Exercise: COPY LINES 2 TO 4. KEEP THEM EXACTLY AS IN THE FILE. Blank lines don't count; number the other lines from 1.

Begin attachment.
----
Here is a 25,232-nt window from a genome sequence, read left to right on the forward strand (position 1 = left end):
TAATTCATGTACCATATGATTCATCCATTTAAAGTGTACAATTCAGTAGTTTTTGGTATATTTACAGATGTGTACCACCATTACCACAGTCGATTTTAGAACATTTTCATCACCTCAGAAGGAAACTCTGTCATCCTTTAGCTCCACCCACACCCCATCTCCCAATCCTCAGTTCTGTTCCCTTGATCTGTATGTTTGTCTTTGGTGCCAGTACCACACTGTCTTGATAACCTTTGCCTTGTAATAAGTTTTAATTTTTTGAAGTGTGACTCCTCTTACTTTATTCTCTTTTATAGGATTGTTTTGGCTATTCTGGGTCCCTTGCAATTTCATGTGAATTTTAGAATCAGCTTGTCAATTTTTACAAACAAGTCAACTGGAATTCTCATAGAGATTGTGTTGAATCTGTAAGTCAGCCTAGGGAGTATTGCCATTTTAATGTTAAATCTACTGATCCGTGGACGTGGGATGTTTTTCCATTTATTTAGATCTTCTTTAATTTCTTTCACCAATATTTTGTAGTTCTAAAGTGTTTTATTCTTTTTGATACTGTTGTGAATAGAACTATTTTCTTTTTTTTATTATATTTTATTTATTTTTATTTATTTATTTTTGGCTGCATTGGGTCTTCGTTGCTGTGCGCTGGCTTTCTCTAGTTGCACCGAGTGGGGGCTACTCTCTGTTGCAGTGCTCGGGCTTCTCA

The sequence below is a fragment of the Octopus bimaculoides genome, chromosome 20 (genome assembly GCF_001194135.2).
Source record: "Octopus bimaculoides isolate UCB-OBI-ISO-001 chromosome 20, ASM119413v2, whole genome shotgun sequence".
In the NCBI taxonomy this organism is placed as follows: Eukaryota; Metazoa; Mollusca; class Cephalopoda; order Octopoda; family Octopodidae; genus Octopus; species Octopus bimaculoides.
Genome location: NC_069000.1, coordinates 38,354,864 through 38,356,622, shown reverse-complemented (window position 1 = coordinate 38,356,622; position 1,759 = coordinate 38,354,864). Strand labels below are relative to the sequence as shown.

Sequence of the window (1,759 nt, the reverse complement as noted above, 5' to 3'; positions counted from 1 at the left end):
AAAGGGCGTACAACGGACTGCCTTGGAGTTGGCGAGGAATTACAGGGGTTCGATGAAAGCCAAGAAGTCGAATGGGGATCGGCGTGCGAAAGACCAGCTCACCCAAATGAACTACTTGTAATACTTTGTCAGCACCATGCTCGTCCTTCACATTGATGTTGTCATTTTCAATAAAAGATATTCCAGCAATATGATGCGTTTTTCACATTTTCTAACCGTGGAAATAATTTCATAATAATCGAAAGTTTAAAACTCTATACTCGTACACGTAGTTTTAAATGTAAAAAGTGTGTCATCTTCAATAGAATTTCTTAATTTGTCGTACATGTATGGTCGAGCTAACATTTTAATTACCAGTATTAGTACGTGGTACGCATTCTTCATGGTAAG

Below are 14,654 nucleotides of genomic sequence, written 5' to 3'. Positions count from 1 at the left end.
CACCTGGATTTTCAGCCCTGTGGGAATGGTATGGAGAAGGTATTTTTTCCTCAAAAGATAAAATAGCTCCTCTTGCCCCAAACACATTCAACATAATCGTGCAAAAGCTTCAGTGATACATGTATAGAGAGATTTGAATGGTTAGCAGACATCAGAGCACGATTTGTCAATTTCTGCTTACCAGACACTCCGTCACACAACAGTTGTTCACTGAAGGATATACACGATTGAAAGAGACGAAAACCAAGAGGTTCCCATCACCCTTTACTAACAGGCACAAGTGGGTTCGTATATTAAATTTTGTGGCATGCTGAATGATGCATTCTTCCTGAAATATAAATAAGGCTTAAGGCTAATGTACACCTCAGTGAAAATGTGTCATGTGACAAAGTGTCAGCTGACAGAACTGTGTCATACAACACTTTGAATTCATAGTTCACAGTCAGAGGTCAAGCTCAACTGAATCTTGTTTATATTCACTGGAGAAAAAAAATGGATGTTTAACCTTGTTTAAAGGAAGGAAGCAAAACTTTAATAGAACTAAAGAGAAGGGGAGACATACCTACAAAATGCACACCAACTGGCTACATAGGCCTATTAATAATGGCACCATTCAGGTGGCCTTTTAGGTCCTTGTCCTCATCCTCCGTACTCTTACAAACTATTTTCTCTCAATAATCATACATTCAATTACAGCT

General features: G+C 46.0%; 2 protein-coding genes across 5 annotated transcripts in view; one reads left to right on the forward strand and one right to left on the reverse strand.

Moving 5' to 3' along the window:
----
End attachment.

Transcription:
TAATTCATGTACCATATGATTCATCCATTTAAAGTGTACAATTCAGTAGTTTTTGGTATATTTACAGATGTGTACCACCATTACCACAGTCGATTTTAGAACATTTTCATCACCTCAGAAGGAAACTCTGTCATCCTTTAGCTCCACCCACACCCCATCTCCCAATCCTCAGTTCTGTTCCCTTGATCTGTATGTTTGTCTTTGGTGCCAGTACCACACTGTCTTGATAACCTTTGCCTTGTAATAAGTTTTAATTTTTTGAAGTGTGACTCCTCTTACTTTATTCTCTTTTATAGGATTGTTTTGGCTATTCTGGGTCCCTTGCAATTTCATGTGAATTTTAGAATCAGCTTGTCAATTTTTACAAACAAGTCAACTGGAATTCTCATAGAGATTGTGTTGAATCTGTAAGTCAGCCTAGGGAGTATTGCCATTTTAATGTTAAATCTACTGATCCGTGGACGTGGGATGTTTTTCCATTTATTTAGATCTTCTTTAATTTCTTTCACCAATATTTTGTAGTTCTAAAGTGTTTTATTCTTTTTGATACTGTTGTGAATAGAACTATTTTCTTTTTTTTATTATATTTTATTTATTTTTATTTATTTATTTTTGGCTGCATTGGGTCTTCGTTGCTGTGCGCTGGCTTTCTCTAGTTGCACCGAGTGGGGGCTACTCTCTGTTGCAGTGCTCGGGCTTCTCA

The sequence below is a fragment of the Octopus bimaculoides genome, chromosome 20 (genome assembly GCF_001194135.2).
Source record: "Octopus bimaculoides isolate UCB-OBI-ISO-001 chromosome 20, ASM119413v2, whole genome shotgun sequence".